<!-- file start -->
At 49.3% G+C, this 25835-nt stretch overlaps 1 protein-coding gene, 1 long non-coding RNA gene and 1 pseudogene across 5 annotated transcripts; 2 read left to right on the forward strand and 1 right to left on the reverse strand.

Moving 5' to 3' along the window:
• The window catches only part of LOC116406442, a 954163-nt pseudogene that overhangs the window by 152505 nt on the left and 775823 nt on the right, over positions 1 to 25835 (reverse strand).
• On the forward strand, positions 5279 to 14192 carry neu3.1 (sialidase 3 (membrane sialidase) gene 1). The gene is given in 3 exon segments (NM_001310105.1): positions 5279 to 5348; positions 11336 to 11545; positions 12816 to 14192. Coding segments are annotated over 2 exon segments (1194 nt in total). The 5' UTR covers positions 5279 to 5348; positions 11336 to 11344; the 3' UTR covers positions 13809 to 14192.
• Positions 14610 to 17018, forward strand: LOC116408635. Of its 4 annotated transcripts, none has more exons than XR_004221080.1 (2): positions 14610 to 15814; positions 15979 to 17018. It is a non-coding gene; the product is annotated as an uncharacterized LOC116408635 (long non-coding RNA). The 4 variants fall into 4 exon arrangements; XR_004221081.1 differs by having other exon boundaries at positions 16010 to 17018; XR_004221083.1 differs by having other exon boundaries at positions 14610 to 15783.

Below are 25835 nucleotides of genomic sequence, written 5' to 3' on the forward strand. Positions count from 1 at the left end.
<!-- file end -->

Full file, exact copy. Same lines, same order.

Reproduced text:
At 49.3% G+C, this 25835-nt stretch overlaps 1 protein-coding gene, 1 long non-coding RNA gene and 1 pseudogene across 5 annotated transcripts; 2 read left to right on the forward strand and 1 right to left on the reverse strand.

Moving 5' to 3' along the window:
• The window catches only part of LOC116406442, a 954163-nt pseudogene that overhangs the window by 152505 nt on the left and 775823 nt on the right, over positions 1 to 25835 (reverse strand).
• On the forward strand, positions 5279 to 14192 carry neu3.1 (sialidase 3 (membrane sialidase) gene 1). The gene is given in 3 exon segments (NM_001310105.1): positions 5279 to 5348; positions 11336 to 11545; positions 12816 to 14192. Coding segments are annotated over 2 exon segments (1194 nt in total). The 5' UTR covers positions 5279 to 5348; positions 11336 to 11344; the 3' UTR covers positions 13809 to 14192.
• Positions 14610 to 17018, forward strand: LOC116408635. Of its 4 annotated transcripts, none has more exons than XR_004221080.1 (2): positions 14610 to 15814; positions 15979 to 17018. It is a non-coding gene; the product is annotated as an uncharacterized LOC116408635 (long non-coding RNA). The 4 variants fall into 4 exon arrangements; XR_004221081.1 differs by having other exon boundaries at positions 16010 to 17018; XR_004221083.1 differs by having other exon boundaries at positions 14610 to 15783.

Below are 25835 nucleotides of genomic sequence, written 5' to 3' on the forward strand. Positions count from 1 at the left end.